On this episode, Brady goes into detail to explain the transition process and how it is an incredible opportunity that dentists should be getting in on. He goes over the definitions of DSO, DDSO, equity harvesting, value-added practice and much more. The idea is to share the risk and the reward with co-owners while expanding practices using high-level scalability techniques.

Brady stresses the importance of taking control of your business future in order to not let your future business control you. Other important concepts to note are the win-win mentality, the ability to acquire good debt to pay off bad debt, working with real estate and creating your own private equity firm. With the right systems in place, it’s possible to do so much more with your practice than you ever thought was possible.

Key Quotes:

  • A dual entity approach is that which allows a dentist like yourself listening to continue to have control over his organization while adding “Partners” (Co-owners).
  • For every dollar that comes into the DSO, it is valued at a much higher appraisal than the clinical practice.
  • In dentistry we have such an incredible opportunity to buy wholesale investments.
  • We’re taking next level investment strategies and applying them to a niche market.
  • We don’t want just you to win, it needs to be the other dentists involved in your organization to win. Or else it’s just a sham.
  • If we aren’t in control of our business futures, it’s our business futures that control us.
  • Dentists through various models can actually venture with each other to grow in regions that they previously would’ve thought impossible to grow in.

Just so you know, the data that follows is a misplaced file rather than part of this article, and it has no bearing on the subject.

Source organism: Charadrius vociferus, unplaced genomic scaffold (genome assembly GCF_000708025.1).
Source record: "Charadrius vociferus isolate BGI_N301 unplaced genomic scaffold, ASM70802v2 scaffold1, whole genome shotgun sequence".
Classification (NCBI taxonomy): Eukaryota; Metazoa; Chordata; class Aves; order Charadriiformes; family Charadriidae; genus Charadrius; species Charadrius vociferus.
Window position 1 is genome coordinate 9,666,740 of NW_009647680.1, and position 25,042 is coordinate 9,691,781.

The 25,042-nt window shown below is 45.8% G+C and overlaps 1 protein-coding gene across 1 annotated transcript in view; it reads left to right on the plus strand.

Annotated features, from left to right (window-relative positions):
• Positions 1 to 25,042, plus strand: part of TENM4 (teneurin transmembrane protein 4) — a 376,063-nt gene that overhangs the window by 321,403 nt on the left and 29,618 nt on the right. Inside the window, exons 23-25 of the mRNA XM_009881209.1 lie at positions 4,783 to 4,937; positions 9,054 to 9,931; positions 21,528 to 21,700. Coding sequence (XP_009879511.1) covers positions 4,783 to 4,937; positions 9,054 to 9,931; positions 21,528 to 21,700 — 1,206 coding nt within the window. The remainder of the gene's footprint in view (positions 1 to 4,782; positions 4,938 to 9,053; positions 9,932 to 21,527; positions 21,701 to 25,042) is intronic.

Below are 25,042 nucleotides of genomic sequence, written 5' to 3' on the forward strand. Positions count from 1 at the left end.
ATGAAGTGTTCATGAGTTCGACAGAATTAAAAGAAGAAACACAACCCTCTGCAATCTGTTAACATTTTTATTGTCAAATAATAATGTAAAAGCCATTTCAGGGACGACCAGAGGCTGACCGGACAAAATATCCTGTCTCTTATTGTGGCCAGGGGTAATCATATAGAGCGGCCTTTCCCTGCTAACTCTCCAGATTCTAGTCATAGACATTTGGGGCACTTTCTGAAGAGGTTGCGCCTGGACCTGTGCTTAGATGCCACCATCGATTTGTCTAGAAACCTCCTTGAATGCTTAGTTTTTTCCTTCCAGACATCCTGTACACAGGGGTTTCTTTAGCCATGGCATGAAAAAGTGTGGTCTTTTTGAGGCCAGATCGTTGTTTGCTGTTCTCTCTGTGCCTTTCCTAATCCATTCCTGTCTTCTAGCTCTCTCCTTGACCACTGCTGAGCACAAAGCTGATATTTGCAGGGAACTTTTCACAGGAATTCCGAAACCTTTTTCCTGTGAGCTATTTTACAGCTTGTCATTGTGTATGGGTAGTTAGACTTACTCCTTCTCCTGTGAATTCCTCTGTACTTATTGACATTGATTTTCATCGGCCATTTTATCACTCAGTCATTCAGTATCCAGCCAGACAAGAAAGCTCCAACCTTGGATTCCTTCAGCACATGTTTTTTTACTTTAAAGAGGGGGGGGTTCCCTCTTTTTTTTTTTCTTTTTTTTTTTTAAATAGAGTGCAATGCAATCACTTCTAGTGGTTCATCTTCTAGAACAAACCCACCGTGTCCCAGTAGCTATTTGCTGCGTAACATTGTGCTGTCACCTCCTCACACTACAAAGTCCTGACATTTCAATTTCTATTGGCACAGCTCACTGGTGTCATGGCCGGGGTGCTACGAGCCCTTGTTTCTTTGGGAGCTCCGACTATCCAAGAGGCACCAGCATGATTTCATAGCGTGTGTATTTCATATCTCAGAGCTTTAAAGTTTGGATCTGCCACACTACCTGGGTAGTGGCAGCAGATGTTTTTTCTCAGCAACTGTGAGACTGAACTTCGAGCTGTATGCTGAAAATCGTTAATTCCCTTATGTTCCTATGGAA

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15 ways to actually measure dental practice success – Part II

Quotes & Notes:15 ways to actually measure dental practice success - Part II

  • At the beginning for start-up practices, typically the biggest thing you can do for your practice is work on getting new patients in, upping the revenue for your patients, upping your effectiveness and efficiency.  Overhead goes away.
  • KPI, if you google it, you will see, the key performance indicator is a financial measure or non-financial measure that goes towards measuring how well an institute of business is doing.  They can tell where you are right now and tell where you are going to be going.
  • We find a lot of practices really struggle with having their hygiene team be aware of what they to be producing, what they need to be offering the patients.
  • We typically say that 75% of efficiency is what you need to be looking at, which means that three out of the four patients reschedules.
  • Every business has a life cycle. There is the growth stage, where it will be an upward slope. Most practices will have six months spurts because that is when you see your appointments come back in for a second time and plus the new appointments coming in. There will be the maturity stage, which means you will still be growing, but you are not growing as fast as in the growth stage. And then eventually there will be stagnation and decline.
  • We usually say for new practices, the magic number to keep growing is somewhere around one to two new patients a day per working dentists.
  • If you are busting that number out of the park, and you are continuing to see your practice not grow, I guarantee that you have an issue with getting people rescheduled back in.